Since the Japanese accident people have been a little less positive about the safety of the Nuclear industry and the huge costs associated with install and clean up. In the US this appears to be coming home to roost again with a $13billion dollar bill for a facility constructed in the 1940's associated with plutonium production for Nuclear arms.
A storage tank at a shuttered federal nuclear facility in Washington state is believed to have leaked 300 gallons of radioactive sludge and has raised fears that the toxic stew could reach the Columbia River as a U.S. cleanup effort drags on for decades.
“The great concern is these tanks have the most dangerous waste of all,” said Brett VandenHeuvel, executive director of Columbia Riverkeeper. “They were constantly reassuring us that there is no leaking. This announcement is alarming.”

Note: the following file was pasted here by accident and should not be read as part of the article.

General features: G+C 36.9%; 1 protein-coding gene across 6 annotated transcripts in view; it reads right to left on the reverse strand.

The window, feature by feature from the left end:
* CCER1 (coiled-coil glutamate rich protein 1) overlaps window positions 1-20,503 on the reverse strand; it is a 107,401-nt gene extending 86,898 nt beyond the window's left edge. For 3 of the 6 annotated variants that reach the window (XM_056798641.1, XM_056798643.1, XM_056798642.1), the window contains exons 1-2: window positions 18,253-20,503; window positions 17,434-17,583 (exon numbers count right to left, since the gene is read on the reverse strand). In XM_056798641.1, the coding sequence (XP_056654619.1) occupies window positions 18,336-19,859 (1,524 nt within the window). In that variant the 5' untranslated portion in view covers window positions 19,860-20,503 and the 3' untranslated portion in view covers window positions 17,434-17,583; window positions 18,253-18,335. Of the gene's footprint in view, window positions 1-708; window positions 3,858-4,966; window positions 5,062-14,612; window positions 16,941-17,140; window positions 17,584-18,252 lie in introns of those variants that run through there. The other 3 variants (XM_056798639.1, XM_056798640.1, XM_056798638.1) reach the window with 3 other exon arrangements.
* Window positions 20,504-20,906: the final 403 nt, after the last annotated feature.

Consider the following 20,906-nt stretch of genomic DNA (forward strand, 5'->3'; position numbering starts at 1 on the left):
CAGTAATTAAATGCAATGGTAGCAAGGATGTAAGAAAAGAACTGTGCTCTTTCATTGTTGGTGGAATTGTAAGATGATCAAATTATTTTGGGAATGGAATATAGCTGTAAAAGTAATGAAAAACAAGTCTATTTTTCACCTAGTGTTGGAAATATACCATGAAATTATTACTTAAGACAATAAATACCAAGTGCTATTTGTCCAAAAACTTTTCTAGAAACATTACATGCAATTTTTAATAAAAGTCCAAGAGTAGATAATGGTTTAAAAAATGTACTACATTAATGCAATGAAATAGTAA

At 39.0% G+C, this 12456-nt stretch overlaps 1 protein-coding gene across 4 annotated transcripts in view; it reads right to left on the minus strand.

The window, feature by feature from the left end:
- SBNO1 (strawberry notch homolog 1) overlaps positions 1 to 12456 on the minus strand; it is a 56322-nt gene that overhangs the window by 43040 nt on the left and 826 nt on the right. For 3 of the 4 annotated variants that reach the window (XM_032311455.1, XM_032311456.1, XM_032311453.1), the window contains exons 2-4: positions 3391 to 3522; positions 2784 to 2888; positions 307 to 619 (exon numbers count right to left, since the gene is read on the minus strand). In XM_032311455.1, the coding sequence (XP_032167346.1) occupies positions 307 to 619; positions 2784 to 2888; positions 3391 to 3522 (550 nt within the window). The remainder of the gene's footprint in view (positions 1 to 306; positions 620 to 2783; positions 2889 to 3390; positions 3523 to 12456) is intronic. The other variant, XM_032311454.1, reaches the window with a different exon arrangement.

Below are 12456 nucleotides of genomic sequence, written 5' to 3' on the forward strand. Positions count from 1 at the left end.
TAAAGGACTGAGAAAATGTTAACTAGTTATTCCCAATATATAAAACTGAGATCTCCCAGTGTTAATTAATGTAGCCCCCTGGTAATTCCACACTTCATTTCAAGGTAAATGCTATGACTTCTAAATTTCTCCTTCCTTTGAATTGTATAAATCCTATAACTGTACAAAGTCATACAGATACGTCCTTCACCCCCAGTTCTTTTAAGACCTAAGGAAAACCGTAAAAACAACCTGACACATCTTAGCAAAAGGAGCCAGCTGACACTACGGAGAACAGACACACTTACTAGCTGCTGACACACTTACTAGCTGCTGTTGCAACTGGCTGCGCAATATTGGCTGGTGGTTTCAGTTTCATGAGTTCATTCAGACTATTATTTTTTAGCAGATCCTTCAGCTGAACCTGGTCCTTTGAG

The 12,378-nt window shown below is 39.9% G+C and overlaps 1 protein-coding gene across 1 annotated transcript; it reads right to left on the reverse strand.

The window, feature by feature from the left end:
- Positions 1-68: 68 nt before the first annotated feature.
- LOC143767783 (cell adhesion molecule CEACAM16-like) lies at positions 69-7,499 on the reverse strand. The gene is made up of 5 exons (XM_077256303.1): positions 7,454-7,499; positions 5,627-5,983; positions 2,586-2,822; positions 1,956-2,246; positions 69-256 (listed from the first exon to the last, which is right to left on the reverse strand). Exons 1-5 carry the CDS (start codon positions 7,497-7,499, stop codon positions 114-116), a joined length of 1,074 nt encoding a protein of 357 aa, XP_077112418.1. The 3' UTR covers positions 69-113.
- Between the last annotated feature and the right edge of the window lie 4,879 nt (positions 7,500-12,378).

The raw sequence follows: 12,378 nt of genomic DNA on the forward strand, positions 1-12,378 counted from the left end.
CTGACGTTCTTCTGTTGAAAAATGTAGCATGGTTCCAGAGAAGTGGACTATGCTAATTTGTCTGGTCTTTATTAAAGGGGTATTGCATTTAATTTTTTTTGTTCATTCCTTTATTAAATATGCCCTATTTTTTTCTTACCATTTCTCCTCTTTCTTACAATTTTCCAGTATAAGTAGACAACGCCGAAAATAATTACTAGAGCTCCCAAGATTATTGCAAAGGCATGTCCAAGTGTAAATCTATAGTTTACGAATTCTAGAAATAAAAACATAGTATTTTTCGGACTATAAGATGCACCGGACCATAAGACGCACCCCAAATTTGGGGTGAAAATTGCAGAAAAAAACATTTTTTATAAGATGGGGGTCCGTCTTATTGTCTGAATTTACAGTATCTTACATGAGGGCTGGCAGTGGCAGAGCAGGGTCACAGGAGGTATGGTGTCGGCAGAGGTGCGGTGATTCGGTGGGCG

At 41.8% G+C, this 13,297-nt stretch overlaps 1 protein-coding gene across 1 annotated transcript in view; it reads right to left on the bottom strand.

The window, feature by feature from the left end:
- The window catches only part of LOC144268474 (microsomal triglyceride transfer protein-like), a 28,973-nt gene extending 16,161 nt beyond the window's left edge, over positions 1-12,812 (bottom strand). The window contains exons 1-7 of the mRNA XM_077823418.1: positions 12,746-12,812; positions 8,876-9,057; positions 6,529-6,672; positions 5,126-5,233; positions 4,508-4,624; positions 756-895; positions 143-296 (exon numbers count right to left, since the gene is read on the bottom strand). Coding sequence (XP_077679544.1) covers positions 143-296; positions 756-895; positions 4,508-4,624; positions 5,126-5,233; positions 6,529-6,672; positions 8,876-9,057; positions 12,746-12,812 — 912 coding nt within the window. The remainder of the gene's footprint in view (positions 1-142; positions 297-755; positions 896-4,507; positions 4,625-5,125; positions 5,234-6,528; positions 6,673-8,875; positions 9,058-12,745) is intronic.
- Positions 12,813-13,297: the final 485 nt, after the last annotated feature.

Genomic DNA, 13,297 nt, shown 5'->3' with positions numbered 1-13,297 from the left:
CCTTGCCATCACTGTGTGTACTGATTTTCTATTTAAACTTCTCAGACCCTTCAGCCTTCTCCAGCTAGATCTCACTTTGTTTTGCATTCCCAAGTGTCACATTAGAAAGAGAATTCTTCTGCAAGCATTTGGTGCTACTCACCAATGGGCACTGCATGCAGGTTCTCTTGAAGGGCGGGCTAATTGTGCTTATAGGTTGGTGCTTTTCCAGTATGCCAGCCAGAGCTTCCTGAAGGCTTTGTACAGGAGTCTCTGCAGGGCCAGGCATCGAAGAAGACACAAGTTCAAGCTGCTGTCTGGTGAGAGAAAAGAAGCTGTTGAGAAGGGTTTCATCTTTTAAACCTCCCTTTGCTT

The Energy Department announced last week that this tank is just one of 177 tanks stored underground that collectively hold about 56 million gallons of waste, enough to fill a football field to a depth of 150 feet.
The GAO, Congress’s investigative arm, issued a December report warning of more delays and cost increases in the project to develop a waste reprocessing facility on site. Technical challenges in handling the highly radioactive waste means the process won’t be completed for decades.
The estimated price tag of $13.4 billion is about three times the original projected cost !